Key verse: Deuteronomy 30:19
Big idea: God's covenant can bring blessing or curse.
When I was teaching high school, occasionally a student would ask when they were going to use Pre-Calculus in their real lives. I had a serious answer (math is really about teaching you to think logically and solve problems, people who study math learn to think more precisely in dealing with a wide variety of situations) and a flippant answer for when they were not being sincere. My flippant answer was "Well, if you don't pass this class, you won't graduate high school. If you don't graduate High School, it will be hard to get a job. If you don't have a job, you won't have money for a shower. No shower, no friends. Therefore no Pre-Cal means no friends."
Obviously, I was teasing the students that seemed to be looking for an excuse not to do their work, rather than really trying to understand the use of what we were studying. I did that by stringing a pretty ridiculous string of loosely connected consequences together. Sometimes consequences are somewhat arbitrary, like a speeding ticket. There is no direct consequence between financial loss and speeding, without stringing some elaborate farce together. A crash is a natural consequence of speeding: it is the reasonable outcome of your behavior.
As Moses concluded his farewell address to the people, he explained that they had two paths to choose: death or life. They could live like those around them, worshipping those dead gods and ultimately sharing in their death. Or they could worship the Living God, the One who is the Way, the Truth, and the Life, and share in those things. Death was not some arbitrary consequence for sin, like a fine. It was the inevitable outcome of rejecting the One who is life. God is consistent and reliable. The difference in receiving life or death, blessing or curse, is not some inconsistency in God. It is just the natural outcome of the way we respond to Him. Do we follow faith and obedience or idolatry and rebellion? The choice is ours.
Discussion idea: Read Romans 10:5-10. How does the choice of life or death match up with the situation presented by Moses?
Prayer focus: Praise God for His faithful holiness, His mercy, and the freedom He gives us to choose life.
Key Verse: Luke 16:31
Big Idea: The resurrection of the Son of Man is the test of what really matters.
There are few things that people fixate on more than money. When they don't have it, they think they will be happy if they get it. When they have it (no matter how much), they think they will be happy with just a little bit more. In Luke 16, Jesus tells two stories about wealth and its proper use that are incredibly applicable today, although a little bit difficult to interpret until you notice how Luke strings them together. The first is a parable of a wealthy man who had a manager that was responsible for managing his estate (the manager did not own it, hence the title steward, but did have a lot of control of the day to day operations). He prepared to fire the manager and ordered him to bring the master the books so that he could pass them along to his replacement. But before the manager did, he gave the master's debtors some discounts. Essentially, he gave away the master's money (which he knew he could not keep) to make friends for himself when he was newly unemployed. Rather than being angry, the master was impressed: maybe the steward he was firing was a shrewd operator after all.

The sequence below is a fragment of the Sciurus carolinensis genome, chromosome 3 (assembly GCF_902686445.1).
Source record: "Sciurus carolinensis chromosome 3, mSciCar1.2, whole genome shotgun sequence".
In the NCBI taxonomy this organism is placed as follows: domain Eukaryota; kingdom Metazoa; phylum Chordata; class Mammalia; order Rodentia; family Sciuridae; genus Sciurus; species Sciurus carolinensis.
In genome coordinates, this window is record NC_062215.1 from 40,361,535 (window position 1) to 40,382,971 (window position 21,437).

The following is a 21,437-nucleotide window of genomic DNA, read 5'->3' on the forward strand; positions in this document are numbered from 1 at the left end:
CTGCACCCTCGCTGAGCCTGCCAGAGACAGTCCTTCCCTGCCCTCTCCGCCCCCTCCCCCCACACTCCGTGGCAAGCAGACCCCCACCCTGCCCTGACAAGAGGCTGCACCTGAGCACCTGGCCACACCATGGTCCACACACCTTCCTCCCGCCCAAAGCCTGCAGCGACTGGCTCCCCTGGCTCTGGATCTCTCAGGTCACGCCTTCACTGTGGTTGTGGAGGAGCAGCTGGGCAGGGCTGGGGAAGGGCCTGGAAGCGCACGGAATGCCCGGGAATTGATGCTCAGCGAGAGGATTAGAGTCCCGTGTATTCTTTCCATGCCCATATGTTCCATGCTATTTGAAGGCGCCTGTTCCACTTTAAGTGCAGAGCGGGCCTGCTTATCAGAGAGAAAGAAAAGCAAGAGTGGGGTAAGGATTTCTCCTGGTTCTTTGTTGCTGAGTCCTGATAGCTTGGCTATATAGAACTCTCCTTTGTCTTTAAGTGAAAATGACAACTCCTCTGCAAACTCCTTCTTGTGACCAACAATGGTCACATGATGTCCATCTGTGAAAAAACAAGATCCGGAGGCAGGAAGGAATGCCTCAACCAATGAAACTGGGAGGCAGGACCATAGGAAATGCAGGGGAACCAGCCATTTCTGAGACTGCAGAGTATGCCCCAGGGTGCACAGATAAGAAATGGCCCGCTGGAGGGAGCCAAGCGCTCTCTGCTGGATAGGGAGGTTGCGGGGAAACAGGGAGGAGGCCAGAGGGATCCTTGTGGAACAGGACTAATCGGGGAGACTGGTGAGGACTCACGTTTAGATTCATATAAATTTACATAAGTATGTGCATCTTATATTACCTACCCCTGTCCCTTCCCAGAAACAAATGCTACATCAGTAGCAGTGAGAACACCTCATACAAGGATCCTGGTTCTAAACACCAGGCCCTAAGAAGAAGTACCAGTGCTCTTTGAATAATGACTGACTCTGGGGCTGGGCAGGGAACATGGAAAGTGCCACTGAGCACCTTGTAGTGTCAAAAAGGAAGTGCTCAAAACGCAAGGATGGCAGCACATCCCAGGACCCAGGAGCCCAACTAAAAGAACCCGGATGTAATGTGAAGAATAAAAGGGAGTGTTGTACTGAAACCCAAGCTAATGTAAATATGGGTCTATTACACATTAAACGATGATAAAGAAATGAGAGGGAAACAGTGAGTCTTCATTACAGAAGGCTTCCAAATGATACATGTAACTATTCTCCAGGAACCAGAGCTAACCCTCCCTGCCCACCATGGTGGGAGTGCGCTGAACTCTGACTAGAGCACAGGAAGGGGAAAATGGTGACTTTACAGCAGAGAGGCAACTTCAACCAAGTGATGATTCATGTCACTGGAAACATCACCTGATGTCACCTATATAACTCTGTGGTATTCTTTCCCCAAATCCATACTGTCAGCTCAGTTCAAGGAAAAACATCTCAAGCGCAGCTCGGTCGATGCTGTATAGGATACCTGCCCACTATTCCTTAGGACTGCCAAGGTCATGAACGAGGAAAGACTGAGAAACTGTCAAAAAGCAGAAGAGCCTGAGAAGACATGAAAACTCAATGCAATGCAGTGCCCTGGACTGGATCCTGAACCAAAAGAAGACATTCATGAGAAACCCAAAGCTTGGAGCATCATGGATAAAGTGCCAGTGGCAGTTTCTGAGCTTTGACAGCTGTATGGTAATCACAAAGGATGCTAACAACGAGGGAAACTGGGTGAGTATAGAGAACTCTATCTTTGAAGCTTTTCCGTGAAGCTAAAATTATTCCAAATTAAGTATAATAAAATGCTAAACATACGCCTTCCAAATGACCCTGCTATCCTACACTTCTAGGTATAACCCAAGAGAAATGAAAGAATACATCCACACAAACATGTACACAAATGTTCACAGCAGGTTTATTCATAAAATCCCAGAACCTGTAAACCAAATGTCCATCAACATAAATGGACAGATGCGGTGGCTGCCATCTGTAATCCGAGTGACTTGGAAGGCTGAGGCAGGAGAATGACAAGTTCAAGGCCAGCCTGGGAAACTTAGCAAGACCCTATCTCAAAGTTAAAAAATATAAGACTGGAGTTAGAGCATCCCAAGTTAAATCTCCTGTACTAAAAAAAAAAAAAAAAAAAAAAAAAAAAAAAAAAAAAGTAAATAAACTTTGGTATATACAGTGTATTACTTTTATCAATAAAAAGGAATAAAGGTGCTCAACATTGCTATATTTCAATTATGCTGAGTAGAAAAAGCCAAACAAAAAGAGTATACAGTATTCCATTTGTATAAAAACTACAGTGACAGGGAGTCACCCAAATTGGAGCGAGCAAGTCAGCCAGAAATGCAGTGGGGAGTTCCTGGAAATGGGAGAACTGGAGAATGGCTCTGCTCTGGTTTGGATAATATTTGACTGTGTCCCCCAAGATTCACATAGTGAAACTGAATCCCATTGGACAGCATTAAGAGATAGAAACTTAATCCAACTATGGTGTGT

None of our material possessions are really ours; they belong to God and when we die He will redistribute them. With that realization we ought to be at least clever enough to trade what we cannot keep for what we will need after. This is nothing less than a reminder of the same warning Jesus gave in the Sermon on the Plain: Lay up for yourselves treasures in Heaven.
The Pharisees challenged Jesus after this teaching. Jesus responded by challenging their devotion to the Law to the exclusion of the spiritual underpinnings: the arriving Kingdom of God. Then he told another story about a rich man and a poor man. The poor man, Lazarus, died and was carried to the arms of Abraham (Abraham's bosom or chest), while the rich man died and found Himself tormented in fire. The rich man called out to Abraham and begged for mercy, but Abraham responded that the rich man had chosen the blessings of earthly life and that there was a great gulf which prevented a change now. Thus far, the thought is not too different from the parable of the steward at the beginning of the chapter. But then Jesus takes a turn and tells us that the rich man asked for someone to warn His brothers about what would happen. Abraham simply says they should listen to the Law and the Prophets - God has already given them plenty of warning. Of course, like the Pharisees, the rich man's brothers would have considered themselves careful listeners to the Law and the Prophets, even as they missed its underlying message.
The rich man claimed that if someone rose from the dead, they would believe. No, Abraham replied. If they would listen at all, they would listen to God's Word. Someone rising from the dead would make no difference. The message would be proven right shortly. These same ones who rejected Jesus now would reject Him when He rose from the dead. When Jesus triumphantly showed that life was short, but that there was hope beyond it, people were faced with the decision to lay up treasures in Heaven or continue hoarding them on Earth. But they rejected Him, rejected their only hope, and condemned themselves.
Discussion Idea: What are some material things that you could give up to serve God? Is that easy or difficult? Why?
Prayer Focus: Pray that God would give an eternal perspective. If we trust Jesus, we will die, but He will raise us up again. Pray that we will prioritize those things which we will have with Him forever, and not be caught up in possessions which were never ours anyway.